You can successfully grow a small space garden with very little sun. There are plenty of crops that don’t need direct sunlight to thrive, such as leafy greens, root vegetables, and herbs.

You can also grow fruits and vegetables in containers on your patio or balcony.

So don’t let a lack of space or sun stop you from growing your own food. With a little research, you can find the perfect crops for your small space garden.

Misconception #3: I Don't Have the Money to Garden

You may think that gardening is expensive and that you need to spend a lot of money on potting soil and containers.

However, there are ways to garden on a budget. You can find potting soil and containers at garage sales or even in your own backyard. Gardening does not have to be expensive.

Not only that, but gardening can also be a great way to get exercise and fresh air. So don’t let the cost of gardening deter you from starting your own garden. With a little bit of planning, you can easily garden on a budget.

How This Garden on a Budget is Different

This Garden on a Budget is different from anything you’ve seen out there, because this entire system has been planned and optimized, from the containers to the soil, fertilizer, crops, and seeds.

This Garden Plan is Truly Gardening on a Budget

I designed this garden to cost $4.00 per 10-gallon pot. That’s $4 per pot for EVERYTHING. The Container, soil, fertilizer, and seeds are all included in the costs. Including everything, the cost is just $4 per pot.

$4 for a 10-gallon pot to grow food for you all year is super-cheap. Paying $4 for the pot ALONE would be a great deal to many people, and I’ve certainly paid that much or more for only the fabric pots.

The Methodology Behind this Garden

It was extremely important that this garden plan be formulated to save as much money as possible while growing high quantities of fresh food.

Personally, that is the only way I could share and endorse this approach. It’s important for people to realize that gardening DOES make financial sense.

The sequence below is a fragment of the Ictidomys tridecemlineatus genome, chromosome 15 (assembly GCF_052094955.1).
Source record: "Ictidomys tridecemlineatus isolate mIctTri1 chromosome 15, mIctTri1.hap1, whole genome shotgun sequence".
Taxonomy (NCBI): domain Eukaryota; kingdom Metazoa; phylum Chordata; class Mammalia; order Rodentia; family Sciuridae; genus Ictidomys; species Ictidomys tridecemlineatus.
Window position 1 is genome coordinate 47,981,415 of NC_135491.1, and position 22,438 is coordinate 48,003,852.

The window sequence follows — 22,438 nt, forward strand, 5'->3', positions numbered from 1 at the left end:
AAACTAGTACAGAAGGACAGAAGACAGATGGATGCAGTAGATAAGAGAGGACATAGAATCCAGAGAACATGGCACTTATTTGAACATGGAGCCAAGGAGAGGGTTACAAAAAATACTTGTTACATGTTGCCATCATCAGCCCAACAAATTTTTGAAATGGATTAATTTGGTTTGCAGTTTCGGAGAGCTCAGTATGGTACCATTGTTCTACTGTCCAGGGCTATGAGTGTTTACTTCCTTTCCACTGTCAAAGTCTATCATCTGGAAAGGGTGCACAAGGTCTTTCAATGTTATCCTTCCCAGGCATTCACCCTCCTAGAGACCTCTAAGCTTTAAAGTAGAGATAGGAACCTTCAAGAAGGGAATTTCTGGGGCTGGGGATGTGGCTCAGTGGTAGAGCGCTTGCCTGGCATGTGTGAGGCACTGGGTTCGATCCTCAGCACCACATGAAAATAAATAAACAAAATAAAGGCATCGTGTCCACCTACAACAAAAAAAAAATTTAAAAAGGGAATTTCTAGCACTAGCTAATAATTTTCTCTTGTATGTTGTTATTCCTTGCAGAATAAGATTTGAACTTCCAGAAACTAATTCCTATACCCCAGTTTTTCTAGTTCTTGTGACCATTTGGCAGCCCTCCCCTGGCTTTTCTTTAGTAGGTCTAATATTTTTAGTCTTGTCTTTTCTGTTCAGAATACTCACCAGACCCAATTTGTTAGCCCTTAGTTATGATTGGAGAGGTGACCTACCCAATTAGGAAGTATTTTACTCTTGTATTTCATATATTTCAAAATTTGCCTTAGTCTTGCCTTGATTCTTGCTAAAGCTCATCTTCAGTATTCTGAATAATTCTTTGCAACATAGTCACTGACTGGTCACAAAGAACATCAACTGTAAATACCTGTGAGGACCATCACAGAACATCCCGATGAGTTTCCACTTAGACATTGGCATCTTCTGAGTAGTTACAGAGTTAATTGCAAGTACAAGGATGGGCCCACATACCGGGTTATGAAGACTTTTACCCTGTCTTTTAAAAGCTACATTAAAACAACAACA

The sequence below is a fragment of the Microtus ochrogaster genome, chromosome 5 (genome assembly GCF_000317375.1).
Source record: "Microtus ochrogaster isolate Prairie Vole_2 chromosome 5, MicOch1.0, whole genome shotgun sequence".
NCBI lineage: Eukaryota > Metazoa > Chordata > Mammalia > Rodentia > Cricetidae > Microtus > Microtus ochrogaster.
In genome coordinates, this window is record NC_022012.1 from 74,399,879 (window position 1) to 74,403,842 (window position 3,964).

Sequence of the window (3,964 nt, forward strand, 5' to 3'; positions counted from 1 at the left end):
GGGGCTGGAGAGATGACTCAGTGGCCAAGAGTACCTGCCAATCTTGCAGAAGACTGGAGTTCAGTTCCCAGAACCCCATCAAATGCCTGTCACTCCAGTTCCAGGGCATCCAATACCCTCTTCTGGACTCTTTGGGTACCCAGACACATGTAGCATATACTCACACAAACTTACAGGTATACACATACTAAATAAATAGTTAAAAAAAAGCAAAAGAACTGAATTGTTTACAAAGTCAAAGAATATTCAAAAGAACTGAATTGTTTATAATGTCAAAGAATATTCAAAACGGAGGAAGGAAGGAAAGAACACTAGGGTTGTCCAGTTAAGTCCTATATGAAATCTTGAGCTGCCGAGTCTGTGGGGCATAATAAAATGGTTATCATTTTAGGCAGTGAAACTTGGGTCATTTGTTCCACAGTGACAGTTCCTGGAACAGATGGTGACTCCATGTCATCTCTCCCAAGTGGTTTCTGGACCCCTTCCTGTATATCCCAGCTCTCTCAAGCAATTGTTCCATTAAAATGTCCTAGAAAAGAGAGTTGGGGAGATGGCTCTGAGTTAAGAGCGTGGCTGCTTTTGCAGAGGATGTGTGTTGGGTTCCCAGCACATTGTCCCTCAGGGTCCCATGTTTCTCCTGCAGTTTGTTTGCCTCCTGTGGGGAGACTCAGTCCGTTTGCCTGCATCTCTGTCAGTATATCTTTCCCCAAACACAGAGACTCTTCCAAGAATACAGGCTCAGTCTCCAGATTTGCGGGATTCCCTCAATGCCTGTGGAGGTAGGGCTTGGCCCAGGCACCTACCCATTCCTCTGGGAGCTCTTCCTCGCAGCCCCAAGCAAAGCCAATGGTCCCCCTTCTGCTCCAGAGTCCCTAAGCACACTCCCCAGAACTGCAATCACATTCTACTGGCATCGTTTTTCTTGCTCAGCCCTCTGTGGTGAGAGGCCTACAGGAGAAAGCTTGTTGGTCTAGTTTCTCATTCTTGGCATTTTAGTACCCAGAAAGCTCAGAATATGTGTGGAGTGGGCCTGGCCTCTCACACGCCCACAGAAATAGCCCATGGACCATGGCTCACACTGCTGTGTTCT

Patio Garden on a Budget

If you follow this plan precisely, you WILL save money on your grocery bill, while eating fresh delicious food and mastering a new skill that will give you confidence in your ability to feed your family. No green thumb required!

Optimized Pot Size and Type

The first variable we optimized was the container size and what it was made of. For this garden, we are using 10-gallon fabric grow containers. Using a raised bed is popular, but a raised bed is not the only way to garden.

Why Ten Gallon Grow Bags?

10-gallon gardening containers have many benefits and are perfect for a beginner gardener or someone who doesn’t have a lot of space.

They are small enough to move around easily but large enough that they don’t dry out quickly.

The fabric allows the roots to breathe and also helps to prevent water evaporation. In addition, fabric containers are much lighter than plastic or metal containers, making them easy to transport.

Container Gardening on a Budget
Handles Make These 10-Gallon Pots the Perfect Size

Another reason to use 10-gallon pots, and maybe the most important reason of all, is because you can grow at least one plant of any variety you can think of in a 10-gallon pot.

Overall, gardening in 10-gallon fabric containers is the optimum size to get started with when gardening in a smaller space.

I bought a 20 pack of fabric containers online for around $1.00 per pot. Click here to check the current price on Amazon.

Issues with Bigger Containers

Larger containers are very heavy when filled with soil. Filled this way, they are almost impossible to move. Being able to move your pots so they can stay in the sun or out of the cold is very handy.